My Big Failures Cost Me My Reputation and My Business. Here's What I Learned -- and How I've Bounced Back. Any entrepreneur should avoid these five critical mistakes.
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Imagine trying to succeed as an entrepreneur after experiencing a big failure. Your entire industry just crashed. Your highly anticipated product launch was a total flop. Your biggest client or affiliate ditched you. Your funding fell through and you can't make payroll. Your right-hand person just quit. You just suffered a massive data breach and your online reputation is tarnished.
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Sounds stressful, right? The above is just a small list of the many major failures I've experienced in my journey as an entrepreneur. But, I didn't let any of that stop me from turning $600 in starting capital (all the money I had at the time) into the eight-figure business I run today.
Here are my five best insights that came from failing my way to success.
1. Reputation is worth more than money.
I'll never forget when my first boss, just after I'd graduated college, asked me to put together a proposal to win a lucrative contract for his business. He asked me to load up the proposal with lots promises that would considerably drive up our operational costs but would greatly improve our service.
The client was so impressed with our proposal they awarded us the contract on spot. I left that meeting feeling very proud and excited. When we left, I asked my boss "Should we get started on making all the improvements right away?" and he responded, "That was just to win the contract, we're not actually going to do them."
I was devastated. To me, we made a promise, and that promise needed to be honored. But, I looked up to my boss because he was my mentor, so over time I began to normalize that behavior and started saying or doing whatever it took to make a buck.
After many years of overpromising and underdelivering, I had earned myself a well-deserved reputation of being a fraud. That damaged reputation cost me a lot more than whatever money I made from my short-term thinking, and it took me many years to reverse the damage I had caused myself in order to succeed today.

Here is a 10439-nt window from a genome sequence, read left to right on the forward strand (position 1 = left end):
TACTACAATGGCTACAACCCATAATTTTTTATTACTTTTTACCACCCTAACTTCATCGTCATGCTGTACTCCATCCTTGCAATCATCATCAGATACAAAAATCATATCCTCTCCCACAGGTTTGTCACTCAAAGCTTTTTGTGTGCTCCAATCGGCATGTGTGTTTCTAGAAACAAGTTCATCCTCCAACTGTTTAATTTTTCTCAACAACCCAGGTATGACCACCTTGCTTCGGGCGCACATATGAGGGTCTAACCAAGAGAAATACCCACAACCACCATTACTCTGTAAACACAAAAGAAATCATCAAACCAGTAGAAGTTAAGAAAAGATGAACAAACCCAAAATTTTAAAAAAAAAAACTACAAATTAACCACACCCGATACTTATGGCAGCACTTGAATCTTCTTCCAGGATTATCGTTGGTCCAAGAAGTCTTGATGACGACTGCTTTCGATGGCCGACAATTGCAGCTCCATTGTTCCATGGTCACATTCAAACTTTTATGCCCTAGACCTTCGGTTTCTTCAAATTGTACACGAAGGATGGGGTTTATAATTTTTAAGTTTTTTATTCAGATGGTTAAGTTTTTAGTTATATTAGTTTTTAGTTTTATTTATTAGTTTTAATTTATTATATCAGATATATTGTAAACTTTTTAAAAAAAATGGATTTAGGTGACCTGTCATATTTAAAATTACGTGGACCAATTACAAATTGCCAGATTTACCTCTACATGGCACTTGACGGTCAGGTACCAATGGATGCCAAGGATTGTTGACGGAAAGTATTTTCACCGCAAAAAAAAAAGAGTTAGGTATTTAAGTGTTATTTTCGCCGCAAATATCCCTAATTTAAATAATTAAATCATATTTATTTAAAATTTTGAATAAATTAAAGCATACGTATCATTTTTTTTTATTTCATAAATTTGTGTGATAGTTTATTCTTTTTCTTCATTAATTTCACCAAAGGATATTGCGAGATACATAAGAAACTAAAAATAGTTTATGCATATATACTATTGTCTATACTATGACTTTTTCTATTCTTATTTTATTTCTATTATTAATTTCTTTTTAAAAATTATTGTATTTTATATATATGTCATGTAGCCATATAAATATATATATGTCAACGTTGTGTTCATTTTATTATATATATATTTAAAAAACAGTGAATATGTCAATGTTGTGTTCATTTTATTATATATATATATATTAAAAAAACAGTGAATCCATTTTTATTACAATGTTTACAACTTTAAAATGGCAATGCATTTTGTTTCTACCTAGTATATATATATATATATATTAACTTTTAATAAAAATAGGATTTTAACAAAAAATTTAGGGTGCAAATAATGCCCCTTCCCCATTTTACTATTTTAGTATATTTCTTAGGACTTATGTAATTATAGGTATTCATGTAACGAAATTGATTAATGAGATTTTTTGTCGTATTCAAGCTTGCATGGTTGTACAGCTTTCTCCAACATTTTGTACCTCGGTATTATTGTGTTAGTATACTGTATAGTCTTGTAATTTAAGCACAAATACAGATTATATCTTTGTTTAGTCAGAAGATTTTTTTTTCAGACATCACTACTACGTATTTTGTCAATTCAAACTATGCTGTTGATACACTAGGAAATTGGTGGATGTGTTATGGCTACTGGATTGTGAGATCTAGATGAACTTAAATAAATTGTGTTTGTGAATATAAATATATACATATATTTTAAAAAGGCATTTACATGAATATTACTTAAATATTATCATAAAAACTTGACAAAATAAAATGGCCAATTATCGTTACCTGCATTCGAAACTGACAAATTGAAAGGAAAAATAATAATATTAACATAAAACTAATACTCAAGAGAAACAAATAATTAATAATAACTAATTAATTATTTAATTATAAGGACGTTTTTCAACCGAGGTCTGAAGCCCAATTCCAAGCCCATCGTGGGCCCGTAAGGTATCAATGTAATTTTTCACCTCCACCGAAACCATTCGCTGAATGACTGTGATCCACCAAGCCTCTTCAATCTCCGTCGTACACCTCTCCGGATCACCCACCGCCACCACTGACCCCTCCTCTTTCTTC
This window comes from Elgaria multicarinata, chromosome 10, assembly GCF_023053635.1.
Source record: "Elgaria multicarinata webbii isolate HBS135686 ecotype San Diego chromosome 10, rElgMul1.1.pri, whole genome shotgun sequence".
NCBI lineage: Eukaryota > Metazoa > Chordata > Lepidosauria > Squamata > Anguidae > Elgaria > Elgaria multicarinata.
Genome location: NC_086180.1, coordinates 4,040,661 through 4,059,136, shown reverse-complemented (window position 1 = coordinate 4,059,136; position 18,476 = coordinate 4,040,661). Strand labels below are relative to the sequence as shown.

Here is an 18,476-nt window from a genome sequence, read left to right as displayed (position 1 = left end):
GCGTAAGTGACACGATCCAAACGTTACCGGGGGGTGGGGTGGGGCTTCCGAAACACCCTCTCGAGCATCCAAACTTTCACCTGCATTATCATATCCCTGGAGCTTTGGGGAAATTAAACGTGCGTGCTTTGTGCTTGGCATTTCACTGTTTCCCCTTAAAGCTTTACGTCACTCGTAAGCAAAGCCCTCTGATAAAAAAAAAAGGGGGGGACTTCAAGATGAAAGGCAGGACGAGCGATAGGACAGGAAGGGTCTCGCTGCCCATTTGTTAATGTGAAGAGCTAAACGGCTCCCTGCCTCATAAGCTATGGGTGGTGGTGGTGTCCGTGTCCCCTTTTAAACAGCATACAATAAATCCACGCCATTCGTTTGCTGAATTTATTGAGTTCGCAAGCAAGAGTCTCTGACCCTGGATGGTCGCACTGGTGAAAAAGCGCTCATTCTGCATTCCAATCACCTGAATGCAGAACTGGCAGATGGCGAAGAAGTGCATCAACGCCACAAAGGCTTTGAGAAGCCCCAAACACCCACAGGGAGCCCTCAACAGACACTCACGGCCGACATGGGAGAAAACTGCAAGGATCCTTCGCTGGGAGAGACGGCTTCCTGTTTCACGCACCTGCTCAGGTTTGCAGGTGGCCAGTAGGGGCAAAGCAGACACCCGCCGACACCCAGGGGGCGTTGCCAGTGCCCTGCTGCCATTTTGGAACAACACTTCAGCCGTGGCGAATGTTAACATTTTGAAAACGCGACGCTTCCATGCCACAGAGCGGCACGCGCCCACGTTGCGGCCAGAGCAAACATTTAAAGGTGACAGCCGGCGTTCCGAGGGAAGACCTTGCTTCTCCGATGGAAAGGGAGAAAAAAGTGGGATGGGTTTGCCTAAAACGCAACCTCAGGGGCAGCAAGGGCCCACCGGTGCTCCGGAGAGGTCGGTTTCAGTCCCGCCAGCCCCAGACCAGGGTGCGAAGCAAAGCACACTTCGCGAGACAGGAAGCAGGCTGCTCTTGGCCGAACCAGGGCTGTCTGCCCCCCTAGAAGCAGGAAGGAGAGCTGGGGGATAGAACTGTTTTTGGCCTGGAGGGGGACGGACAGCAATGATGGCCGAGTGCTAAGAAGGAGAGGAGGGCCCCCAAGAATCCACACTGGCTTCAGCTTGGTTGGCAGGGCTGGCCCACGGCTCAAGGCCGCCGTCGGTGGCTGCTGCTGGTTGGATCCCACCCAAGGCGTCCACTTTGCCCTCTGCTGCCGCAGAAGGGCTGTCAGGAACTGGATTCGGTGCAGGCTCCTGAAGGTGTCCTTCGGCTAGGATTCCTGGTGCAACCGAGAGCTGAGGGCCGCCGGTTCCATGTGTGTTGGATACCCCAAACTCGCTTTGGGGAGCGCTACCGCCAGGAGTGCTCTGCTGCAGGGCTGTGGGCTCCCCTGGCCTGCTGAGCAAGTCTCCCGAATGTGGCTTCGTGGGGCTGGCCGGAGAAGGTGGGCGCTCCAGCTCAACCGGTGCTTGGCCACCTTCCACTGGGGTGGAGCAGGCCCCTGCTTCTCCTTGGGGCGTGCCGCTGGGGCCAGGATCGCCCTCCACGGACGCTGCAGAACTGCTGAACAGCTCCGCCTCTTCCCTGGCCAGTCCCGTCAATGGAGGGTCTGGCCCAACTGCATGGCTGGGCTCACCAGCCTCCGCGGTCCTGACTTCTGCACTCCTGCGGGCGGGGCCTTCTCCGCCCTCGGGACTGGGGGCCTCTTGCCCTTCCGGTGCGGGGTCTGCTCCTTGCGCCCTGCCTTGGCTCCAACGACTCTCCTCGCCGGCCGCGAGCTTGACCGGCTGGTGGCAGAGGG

The lesson: Money doesn't always last, but your reputation does. A good reputation takes a long time to build. Its foundation is laid by consistent performance, not promises. If built correctly, your reputation will be the best investment you can make, and it will always pay long-term dividends.
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2. Don't build a minimum viable product.
Most entrepreneurs have heard of the lean startup technique called "minimum viable product" or MVP. The idea is to create a product that's just good enough to launch and improve as you go.
I took this MVP approach to create an online makeup school. I partnered with some of the top beauty influencers on Instagram and YouTube to teach the content. Instead of getting hung up on developing the best learning platform, my idea was to roll out an early product to get feedback from students and to improve it as we went along.
The launch was a huge success. Sales were astronomical. But, they were short-lived. We got buried by negative online reviews from students disappointed with the learning platform. Even as we improved, the reviews stuck with us, and eventually we had to shut down the product and pivot to an entirely different concept. After that experience, we've been taking our time to build quality products, and the results have been outstanding.
The lesson: It's important to take time to build the right product. Products may be easy to improve but online reputation isn't. Negative reviews can carry with you for a long time. And in a digital world where online reviews and word-of-mouth are everything, they can quickly destroy a business.